In the late 80's and early 90's, smooth jazz radio was known as new adult contemporary. Grant Geissman says, "The format was kind of fun at the beginning because it was very wide. It was world music, it was jazz, it was Latin, it was a little new age. It was this big melting pot of interesting stuff and over the years, and especially in the last few years, it's just gotten so narrow that you practically have to ride a bicycle down the middle of the road to navigate how narrow it has become. The interesting example that I always bring up is 'Feel So Good' still gets a lot of airplay on smooth jazz radio, but the fact is if that song had come out right now, there's no way they would play it on smooth jazz radio because they would say 'oh, there's too many notes in the guitar solo.' It just gets really exciting in the middle and then surrounded by this very melodic thing, which actually is what music is about, tension and release. It's just not on one level all the time."
Geissman says smooth jazz programmers are just playing it too safe and building a kind of lifestyle format. He says, "More and more, everything is just literally on one level, so it's just wallpaper, it's just background music. Why do you want to buy any of that? It's like I've got nothing against wine, cheese and hot tubs, but it's just no basis for a musical genre. If you went out and tried to play a whole concert of music just exactly the way they play it on a smooth jazz station, you would be booed off the stage because there's nothing happening."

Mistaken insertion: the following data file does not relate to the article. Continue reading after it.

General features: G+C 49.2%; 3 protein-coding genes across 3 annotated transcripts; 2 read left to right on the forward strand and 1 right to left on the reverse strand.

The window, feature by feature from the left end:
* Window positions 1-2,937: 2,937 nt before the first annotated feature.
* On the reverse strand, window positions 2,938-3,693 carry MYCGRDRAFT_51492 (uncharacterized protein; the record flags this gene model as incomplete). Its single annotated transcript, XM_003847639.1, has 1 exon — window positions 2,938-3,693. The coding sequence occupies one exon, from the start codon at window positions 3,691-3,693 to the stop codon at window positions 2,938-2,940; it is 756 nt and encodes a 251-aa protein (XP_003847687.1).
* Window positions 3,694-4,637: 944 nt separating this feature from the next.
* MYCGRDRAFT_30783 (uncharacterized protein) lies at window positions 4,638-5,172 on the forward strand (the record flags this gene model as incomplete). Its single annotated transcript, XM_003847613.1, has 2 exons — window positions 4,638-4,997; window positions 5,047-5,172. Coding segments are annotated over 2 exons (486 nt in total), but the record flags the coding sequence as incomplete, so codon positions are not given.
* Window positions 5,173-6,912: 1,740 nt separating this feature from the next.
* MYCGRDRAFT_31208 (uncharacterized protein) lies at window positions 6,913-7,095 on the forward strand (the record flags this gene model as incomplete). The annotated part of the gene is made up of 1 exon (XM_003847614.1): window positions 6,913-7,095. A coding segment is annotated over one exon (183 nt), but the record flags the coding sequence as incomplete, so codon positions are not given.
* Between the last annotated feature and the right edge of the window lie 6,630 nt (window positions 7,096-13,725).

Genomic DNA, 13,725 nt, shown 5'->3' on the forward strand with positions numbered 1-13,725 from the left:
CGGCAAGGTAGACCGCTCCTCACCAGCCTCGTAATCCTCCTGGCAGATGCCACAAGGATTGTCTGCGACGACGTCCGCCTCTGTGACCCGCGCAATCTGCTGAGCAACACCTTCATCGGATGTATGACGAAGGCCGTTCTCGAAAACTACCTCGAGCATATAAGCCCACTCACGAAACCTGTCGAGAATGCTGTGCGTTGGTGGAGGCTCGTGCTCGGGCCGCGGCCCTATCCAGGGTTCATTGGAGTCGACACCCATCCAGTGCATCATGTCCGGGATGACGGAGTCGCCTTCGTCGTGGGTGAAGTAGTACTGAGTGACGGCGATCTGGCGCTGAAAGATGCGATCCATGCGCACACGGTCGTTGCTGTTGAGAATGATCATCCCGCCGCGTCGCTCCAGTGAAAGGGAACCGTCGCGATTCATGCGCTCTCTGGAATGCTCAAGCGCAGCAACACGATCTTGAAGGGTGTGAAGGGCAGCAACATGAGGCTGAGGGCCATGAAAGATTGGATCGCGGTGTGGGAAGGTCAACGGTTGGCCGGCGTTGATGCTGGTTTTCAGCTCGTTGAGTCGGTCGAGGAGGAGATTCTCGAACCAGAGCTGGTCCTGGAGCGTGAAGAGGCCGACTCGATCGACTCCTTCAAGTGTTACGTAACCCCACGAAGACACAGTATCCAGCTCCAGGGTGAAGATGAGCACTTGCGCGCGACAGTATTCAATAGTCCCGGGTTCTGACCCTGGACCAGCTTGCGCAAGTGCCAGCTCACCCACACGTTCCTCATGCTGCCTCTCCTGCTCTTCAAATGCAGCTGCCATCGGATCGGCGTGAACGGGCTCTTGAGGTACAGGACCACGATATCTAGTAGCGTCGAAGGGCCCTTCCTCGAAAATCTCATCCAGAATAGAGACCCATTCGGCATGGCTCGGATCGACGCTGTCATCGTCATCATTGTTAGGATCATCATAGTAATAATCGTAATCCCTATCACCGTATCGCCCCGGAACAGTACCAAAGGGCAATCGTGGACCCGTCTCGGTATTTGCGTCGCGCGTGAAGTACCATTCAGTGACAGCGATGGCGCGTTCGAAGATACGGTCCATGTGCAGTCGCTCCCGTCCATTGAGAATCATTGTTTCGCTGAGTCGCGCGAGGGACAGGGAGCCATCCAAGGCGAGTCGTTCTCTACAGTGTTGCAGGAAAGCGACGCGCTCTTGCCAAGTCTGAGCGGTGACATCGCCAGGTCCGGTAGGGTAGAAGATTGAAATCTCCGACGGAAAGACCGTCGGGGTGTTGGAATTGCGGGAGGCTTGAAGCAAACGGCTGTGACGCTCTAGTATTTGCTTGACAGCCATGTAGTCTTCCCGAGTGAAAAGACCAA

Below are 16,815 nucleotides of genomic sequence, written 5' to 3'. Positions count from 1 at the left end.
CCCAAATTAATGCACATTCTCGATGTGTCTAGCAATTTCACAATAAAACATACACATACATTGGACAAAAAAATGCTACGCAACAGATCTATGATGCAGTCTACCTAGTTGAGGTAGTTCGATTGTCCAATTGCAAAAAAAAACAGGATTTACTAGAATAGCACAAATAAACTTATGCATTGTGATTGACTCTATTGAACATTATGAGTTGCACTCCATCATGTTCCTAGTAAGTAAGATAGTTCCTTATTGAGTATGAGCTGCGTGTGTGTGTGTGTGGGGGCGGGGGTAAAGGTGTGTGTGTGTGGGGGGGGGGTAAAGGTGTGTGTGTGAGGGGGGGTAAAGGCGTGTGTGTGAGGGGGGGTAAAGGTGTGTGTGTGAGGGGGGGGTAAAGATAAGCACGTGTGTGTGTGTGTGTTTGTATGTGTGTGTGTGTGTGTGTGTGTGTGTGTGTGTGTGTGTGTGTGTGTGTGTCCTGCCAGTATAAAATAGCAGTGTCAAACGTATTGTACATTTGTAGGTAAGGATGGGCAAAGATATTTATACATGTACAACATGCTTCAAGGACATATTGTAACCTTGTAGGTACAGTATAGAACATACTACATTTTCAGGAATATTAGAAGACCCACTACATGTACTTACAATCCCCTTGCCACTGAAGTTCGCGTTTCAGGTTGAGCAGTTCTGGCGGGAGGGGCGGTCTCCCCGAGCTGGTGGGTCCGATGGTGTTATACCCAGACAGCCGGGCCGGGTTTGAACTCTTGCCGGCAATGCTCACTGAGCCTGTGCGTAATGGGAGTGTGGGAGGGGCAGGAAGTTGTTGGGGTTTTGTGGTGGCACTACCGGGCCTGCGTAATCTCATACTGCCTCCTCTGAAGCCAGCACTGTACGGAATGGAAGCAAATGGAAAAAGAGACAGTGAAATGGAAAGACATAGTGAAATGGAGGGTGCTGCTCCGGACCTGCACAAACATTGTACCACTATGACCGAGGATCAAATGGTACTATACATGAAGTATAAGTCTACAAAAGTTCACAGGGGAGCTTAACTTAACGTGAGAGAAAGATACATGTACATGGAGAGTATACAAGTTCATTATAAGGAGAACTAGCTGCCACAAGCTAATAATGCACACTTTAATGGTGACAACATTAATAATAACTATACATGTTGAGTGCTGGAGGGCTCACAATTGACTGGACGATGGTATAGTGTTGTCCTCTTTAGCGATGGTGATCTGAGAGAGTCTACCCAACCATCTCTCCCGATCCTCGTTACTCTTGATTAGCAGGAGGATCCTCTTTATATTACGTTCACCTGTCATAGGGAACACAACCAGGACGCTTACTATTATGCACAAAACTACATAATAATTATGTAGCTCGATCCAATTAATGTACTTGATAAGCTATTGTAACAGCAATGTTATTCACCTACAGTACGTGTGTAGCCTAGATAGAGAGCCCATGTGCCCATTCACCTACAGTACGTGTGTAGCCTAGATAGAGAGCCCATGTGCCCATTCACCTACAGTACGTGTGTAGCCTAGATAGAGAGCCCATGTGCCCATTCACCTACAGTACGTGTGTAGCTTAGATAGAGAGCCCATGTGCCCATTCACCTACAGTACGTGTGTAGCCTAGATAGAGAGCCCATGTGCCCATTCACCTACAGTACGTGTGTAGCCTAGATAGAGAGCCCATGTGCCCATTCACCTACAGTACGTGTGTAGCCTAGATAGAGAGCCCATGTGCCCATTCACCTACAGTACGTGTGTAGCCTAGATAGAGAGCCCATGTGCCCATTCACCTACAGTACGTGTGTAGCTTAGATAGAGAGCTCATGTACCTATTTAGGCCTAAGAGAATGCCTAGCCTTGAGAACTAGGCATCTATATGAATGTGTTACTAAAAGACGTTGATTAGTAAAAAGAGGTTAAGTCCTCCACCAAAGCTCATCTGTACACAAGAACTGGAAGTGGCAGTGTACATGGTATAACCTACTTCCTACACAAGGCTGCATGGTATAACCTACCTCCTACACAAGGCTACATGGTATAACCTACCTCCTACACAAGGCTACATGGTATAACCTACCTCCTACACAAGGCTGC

Grant Geissman's latest CD is called Say That!, where he goes back to his straight-ahead roots and presents originals with a 60's flair to it. He says, "That was our total intention to kind of get back to, in a way, the stuff I was influenced as a younger player. The whole concept of the album is kind of like to see if we can attempt to make a record that sounds like Wes Montgomery and Horace Silver meets Jimmy Smith. Silver would write tunes that were very melodic and very catchy and identifiable, but yet they still were very jazzy. That's kind of what I was shooting for here, a player's album that also had the appeal of Horace's most popular tunes. I always used to listen to that stuff and I still do. That's just such a great vibe to try and explore."